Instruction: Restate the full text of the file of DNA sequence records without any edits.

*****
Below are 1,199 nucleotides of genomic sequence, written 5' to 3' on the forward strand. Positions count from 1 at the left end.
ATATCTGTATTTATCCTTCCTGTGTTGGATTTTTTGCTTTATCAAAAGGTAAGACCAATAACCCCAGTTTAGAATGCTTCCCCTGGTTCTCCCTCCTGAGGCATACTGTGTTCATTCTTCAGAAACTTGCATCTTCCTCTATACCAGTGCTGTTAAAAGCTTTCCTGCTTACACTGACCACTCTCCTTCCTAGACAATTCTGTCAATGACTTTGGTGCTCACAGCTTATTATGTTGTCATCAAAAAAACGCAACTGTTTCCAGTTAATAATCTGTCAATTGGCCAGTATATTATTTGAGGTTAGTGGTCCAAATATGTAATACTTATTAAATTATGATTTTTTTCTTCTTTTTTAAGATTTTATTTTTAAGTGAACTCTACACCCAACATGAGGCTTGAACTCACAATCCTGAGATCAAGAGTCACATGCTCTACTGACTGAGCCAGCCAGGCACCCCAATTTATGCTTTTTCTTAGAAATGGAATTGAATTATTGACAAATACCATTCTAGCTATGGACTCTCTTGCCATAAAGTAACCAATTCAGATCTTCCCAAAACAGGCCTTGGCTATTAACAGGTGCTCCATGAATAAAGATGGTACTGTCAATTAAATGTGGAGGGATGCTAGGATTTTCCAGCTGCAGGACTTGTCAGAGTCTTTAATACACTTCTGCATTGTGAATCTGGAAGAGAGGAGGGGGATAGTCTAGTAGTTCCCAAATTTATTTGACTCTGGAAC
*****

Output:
Below are 1,199 nucleotides of genomic sequence, written 5' to 3' on the forward strand. Positions count from 1 at the left end.
ATATCTGTATTTATCCTTCCTGTGTTGGATTTTTTGCTTTATCAAAAGGTAAGACCAATAACCCCAGTTTAGAATGCTTCCCCTGGTTCTCCCTCCTGAGGCATACTGTGTTCATTCTTCAGAAACTTGCATCTTCCTCTATACCAGTGCTGTTAAAAGCTTTCCTGCTTACACTGACCACTCTCCTTCCTAGACAATTCTGTCAATGACTTTGGTGCTCACAGCTTATTATGTTGTCATCAAAAAAACGCAACTGTTTCCAGTTAATAATCTGTCAATTGGCCAGTATATTATTTGAGGTTAGTGGTCCAAATATGTAATACTTATTAAATTATGATTTTTTTCTTCTTTTTTAAGATTTTATTTTTAAGTGAACTCTACACCCAACATGAGGCTTGAACTCACAATCCTGAGATCAAGAGTCACATGCTCTACTGACTGAGCCAGCCAGGCACCCCAATTTATGCTTTTTCTTAGAAATGGAATTGAATTATTGACAAATACCATTCTAGCTATGGACTCTCTTGCCATAAAGTAACCAATTCAGATCTTCCCAAAACAGGCCTTGGCTATTAACAGGTGCTCCATGAATAAAGATGGTACTGTCAATTAAATGTGGAGGGATGCTAGGATTTTCCAGCTGCAGGACTTGTCAGAGTCTTTAATACACTTCTGCATTGTGAATCTGGAAGAGAGGAGGGGGATAGTCTAGTAGTTCCCAAATTTATTTGACTCTGGAAC